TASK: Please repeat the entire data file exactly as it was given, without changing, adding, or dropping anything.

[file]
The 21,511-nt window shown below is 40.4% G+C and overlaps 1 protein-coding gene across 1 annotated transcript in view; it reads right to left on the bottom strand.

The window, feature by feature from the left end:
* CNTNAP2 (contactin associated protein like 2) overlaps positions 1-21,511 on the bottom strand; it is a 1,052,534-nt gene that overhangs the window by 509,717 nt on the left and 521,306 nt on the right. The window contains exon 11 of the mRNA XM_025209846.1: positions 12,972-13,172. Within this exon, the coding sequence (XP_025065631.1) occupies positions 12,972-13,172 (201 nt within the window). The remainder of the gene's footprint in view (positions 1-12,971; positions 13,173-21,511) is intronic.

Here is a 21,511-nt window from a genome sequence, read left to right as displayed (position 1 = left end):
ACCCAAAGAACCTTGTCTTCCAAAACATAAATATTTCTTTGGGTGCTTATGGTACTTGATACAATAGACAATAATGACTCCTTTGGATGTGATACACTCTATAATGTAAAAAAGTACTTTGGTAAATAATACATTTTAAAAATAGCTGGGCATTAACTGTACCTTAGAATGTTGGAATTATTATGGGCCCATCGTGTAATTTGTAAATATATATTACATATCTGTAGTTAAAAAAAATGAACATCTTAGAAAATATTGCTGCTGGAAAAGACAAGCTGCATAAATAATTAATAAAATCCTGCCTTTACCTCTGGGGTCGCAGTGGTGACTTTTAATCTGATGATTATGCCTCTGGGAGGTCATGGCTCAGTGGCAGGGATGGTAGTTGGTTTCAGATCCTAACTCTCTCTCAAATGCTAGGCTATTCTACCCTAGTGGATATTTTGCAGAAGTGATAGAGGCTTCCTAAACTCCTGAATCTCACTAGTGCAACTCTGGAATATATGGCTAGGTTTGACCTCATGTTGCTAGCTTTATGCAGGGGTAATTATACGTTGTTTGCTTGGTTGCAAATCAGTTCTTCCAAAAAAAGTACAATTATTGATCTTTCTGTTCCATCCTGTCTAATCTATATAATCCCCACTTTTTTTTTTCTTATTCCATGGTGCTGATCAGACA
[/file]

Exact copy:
The 21,511-nt window shown below is 40.4% G+C and overlaps 1 protein-coding gene across 1 annotated transcript in view; it reads right to left on the bottom strand.

The window, feature by feature from the left end:
* CNTNAP2 (contactin associated protein like 2) overlaps positions 1-21,511 on the bottom strand; it is a 1,052,534-nt gene that overhangs the window by 509,717 nt on the left and 521,306 nt on the right. The window contains exon 11 of the mRNA XM_025209846.1: positions 12,972-13,172. Within this exon, the coding sequence (XP_025065631.1) occupies positions 12,972-13,172 (201 nt within the window). The remainder of the gene's footprint in view (positions 1-12,971; positions 13,173-21,511) is intronic.

Here is a 21,511-nt window from a genome sequence, read left to right as displayed (position 1 = left end):
ACCCAAAGAACCTTGTCTTCCAAAACATAAATATTTCTTTGGGTGCTTATGGTACTTGATACAATAGACAATAATGACTCCTTTGGATGTGATACACTCTATAATGTAAAAAAGTACTTTGGTAAATAATACATTTTAAAAATAGCTGGGCATTAACTGTACCTTAGAATGTTGGAATTATTATGGGCCCATCGTGTAATTTGTAAATATATATTACATATCTGTAGTTAAAAAAAATGAACATCTTAGAAAATATTGCTGCTGGAAAAGACAAGCTGCATAAATAATTAATAAAATCCTGCCTTTACCTCTGGGGTCGCAGTGGTGACTTTTAATCTGATGATTATGCCTCTGGGAGGTCATGGCTCAGTGGCAGGGATGGTAGTTGGTTTCAGATCCTAACTCTCTCTCAAATGCTAGGCTATTCTACCCTAGTGGATATTTTGCAGAAGTGATAGAGGCTTCCTAAACTCCTGAATCTCACTAGTGCAACTCTGGAATATATGGCTAGGTTTGACCTCATGTTGCTAGCTTTATGCAGGGGTAATTATACGTTGTTTGCTTGGTTGCAAATCAGTTCTTCCAAAAAAAGTACAATTATTGATCTTTCTGTTCCATCCTGTCTAATCTATATAATCCCCACTTTTTTTTTTCTTATTCCATGGTGCTGATCAGACA